Exercise is a strong anti-depressant but the mechanisms were unclear as to why
PGC-1α1 is a gene well known for muscle growth, but is now showing an anti-depressive effect
- How does PGC-1α1 protect your brain?
- Important Notes
It’s no secret that exercise is an effective way to deal with depression. In fact, the prestigious Cochrane Database showed that exercise can have just as strong an effect on depressive symptoms as anti-depressants and psychological therapy.
While long distance running seems to be the tool of choice for most people to fight the depression bug, there may be a role that resistance training can help as well. A recent study gives us a big reason to believe that muscle can be a powerful defender for brain health.
More Than Meets the Eye
We once thought that muscles were dumb tissues that obeyed the bidding of the nervous system. In recent years, researchers are showing that muscles can act like a gland in the endocrine system and release chemicals that manipulate your body chemistry.
Exercise causes muscles to produce a compound called PGC-1α1 (pronounced PGC 1 alpha 1). The name is not as important as what this compound does. PGC-1α1 plays a big role in muscle physiology. Every time you exercise, the genes that produce PGC-1α1 become upregulated to help the muscle prepare grow and become stronger. Some of it’s functions include:
- Blood vessel formation to support muscle conditioning
- Mitochondria formation for increased energy production
- Help form more neuromuscular junctions (places where nerves meet muscle tissue)
That’s all well and good, but that only describes the effect on muscle tissue, but what about the effects on the brain? A 2014 study in the journal Cell showed that PGC-1α1 helps to protect against a chemical that causes stress related depression.
How Does It Work?
Whenever your body is under stress or a heightened state of inflammation, your liver produces a compound called kynurenine (Kin-your-eneen) into your blood stream. Unfortunately, kynurenine is a proinflammatory molecule that is capable of passing the blood-brain barrier.
Generally speaking, your brain tissue hates inflammation, and inflammation in the brain is linked to clinical depression. If your blood-brain barrier can’t keep kynurenine out, then the body needs a different way to deactivate this chemical compound.
That’s where your muscles come in with PGC-1α1 to save the day. The image below comes from the article and shows the impact that exercise has on muscle and PGC-1α1.
PGC-1α1 produces a compound called KAT (kynurenein aminotransferase). KAT acts like a filter for kynurenine and turns it into a harmless chemical. It’s like a built in detoxification system.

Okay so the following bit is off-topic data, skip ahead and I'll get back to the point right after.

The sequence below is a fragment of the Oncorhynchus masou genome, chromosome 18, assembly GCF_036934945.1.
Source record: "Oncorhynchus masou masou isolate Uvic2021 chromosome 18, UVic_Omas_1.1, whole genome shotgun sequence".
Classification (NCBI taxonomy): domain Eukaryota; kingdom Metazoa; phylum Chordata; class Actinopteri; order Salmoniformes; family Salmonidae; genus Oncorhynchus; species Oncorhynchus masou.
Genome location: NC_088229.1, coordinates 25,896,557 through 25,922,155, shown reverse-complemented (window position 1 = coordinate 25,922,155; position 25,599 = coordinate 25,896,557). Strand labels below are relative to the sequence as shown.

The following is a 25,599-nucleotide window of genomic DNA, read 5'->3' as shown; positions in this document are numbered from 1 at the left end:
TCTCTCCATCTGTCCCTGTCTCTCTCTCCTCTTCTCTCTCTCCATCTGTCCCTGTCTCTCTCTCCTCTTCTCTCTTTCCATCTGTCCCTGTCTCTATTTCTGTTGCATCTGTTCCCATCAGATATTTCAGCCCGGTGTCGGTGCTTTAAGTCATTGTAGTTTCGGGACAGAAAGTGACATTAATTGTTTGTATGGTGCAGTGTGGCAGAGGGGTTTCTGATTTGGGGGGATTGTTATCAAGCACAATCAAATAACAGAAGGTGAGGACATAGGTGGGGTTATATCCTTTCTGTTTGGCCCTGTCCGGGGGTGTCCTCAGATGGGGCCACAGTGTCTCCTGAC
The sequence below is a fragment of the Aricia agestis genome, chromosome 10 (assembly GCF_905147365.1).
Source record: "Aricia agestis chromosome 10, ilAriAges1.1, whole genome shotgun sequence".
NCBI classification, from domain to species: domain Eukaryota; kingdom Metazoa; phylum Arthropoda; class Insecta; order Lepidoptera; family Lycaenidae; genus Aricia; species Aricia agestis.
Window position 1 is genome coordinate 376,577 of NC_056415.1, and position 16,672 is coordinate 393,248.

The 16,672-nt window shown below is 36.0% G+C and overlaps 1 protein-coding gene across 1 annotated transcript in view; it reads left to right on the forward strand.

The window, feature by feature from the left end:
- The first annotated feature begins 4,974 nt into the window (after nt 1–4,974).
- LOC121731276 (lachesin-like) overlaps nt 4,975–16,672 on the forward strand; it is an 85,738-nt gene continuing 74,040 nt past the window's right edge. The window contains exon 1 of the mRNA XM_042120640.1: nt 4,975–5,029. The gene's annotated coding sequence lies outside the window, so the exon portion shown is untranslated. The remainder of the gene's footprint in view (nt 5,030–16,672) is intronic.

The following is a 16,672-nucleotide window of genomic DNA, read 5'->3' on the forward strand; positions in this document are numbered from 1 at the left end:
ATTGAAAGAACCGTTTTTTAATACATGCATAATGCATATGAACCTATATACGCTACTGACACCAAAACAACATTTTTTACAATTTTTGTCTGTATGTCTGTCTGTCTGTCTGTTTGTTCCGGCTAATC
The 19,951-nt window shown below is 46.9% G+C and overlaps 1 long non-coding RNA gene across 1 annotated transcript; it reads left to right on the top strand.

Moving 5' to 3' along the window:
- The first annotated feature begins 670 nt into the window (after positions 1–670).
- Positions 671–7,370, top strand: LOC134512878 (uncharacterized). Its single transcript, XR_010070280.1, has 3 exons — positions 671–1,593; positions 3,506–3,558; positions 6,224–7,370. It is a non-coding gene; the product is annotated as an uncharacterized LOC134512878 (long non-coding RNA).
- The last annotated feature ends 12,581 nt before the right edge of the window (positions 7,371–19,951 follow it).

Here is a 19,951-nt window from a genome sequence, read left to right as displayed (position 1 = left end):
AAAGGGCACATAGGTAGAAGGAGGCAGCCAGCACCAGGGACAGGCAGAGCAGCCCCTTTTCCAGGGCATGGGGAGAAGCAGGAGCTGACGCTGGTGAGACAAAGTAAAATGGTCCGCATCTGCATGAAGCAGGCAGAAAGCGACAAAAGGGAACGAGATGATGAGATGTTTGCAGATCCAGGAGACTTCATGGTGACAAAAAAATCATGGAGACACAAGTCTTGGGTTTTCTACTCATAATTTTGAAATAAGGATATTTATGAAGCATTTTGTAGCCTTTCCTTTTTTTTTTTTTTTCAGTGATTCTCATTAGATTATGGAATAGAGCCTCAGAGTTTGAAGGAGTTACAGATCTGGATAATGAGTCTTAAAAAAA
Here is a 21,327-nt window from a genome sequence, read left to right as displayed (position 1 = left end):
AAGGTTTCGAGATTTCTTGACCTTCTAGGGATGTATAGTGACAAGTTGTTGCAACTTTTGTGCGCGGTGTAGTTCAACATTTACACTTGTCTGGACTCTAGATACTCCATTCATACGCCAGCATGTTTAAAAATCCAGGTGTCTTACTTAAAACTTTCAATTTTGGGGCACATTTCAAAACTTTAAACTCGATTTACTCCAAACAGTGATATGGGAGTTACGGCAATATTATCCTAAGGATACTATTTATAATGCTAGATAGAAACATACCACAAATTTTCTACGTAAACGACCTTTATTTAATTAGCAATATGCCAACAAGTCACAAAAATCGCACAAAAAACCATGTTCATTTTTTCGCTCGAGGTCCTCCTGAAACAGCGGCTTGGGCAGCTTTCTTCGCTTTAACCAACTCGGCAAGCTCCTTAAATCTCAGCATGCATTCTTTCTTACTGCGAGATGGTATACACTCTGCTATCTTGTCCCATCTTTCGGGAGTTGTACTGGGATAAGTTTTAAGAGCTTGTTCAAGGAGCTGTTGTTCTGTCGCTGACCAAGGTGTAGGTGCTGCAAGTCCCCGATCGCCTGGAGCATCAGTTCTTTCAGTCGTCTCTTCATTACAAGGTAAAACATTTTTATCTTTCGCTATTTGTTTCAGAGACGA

When the authors studied this in rats, they found that rats who were unable to produce PGC-1α1 while being exposed to chronic stress showed increased depressive behavior, while the control rats were protected.
Obviously you’re not a rat so how do we know this applies to humans?
Kynurenine has a long track record of causing problems in the brain which include diseases including Huntington’s Disease, schizophrenia, and depression. This review paper summarizes the effect of Kynurenine in all mamallian brains, including humans.
We also know that reduced PGC-1α1 production in humans is associated with cancer, diabetes, and other metabolic disease. We also know that PGC-1α1 tends to decline as we age which may help explain why aging can impair brain function as we get older.
So how do we know that exercise can reduce the effects of kynurenine?
A group of willing volunteers (college students) signed up to have their leg muscles to be biopsied. Because only college students would willingly have a scientist put a needle in their leg and extract some muscle tissue for $20.
After putting them through a 3 week exercise regiment, they biopsied the muscles again. The result?
- Muscles showed an increase in PGC-1α1
- Muscles showed an increase in KAT to help break down kynurenine Great! So far so good. Now the studies on PGC-1α1 are primarily associated with endurance training in humans and mice. Treadmills and cardio….the nemesis of most weightlifters. Can muscle building and strength training derive these brain sparing benefits?
Big Gains to Help Your Brain
PGC-1α1 has a cousin named PGC-1α4. A study in the same journal showed that PGC-1α1 is associated with endurance while PGC-1α4 shows up during weight training. PGC-1α4 is what starts the process of hypertrophy and muscle gain.
Although the study was focused on PGC-1α4 expression, the authors also found that resistance training increased PGC-1α1 too! In fact, when you COMBINED resistance and cardiovascular exercise (like one might see at Crossfit), then you have the greatest production from these genes.
So resistance training and muscular gains are associated with the production of this compound that fights depression. Best of all, if you combine the two, then you may get even better protection.
- Depression is a multifactorial disease. Just because you exercise and are muscular doesn’t mean you you won’t suffer from depression. However, as with every lifestyle modification, it never hurts to stack the deck in your favor!
- This is not about blaming depressed people for not exercising. This is a call to use exercise as a treatment to help fight a known chemical cause of depression.
- If increased muscle is protective against brain inflammation and we know old age is associated with decrease muscle mass, can we fight diseases of old age by simply maintaining lean muscle mass? I think it can.
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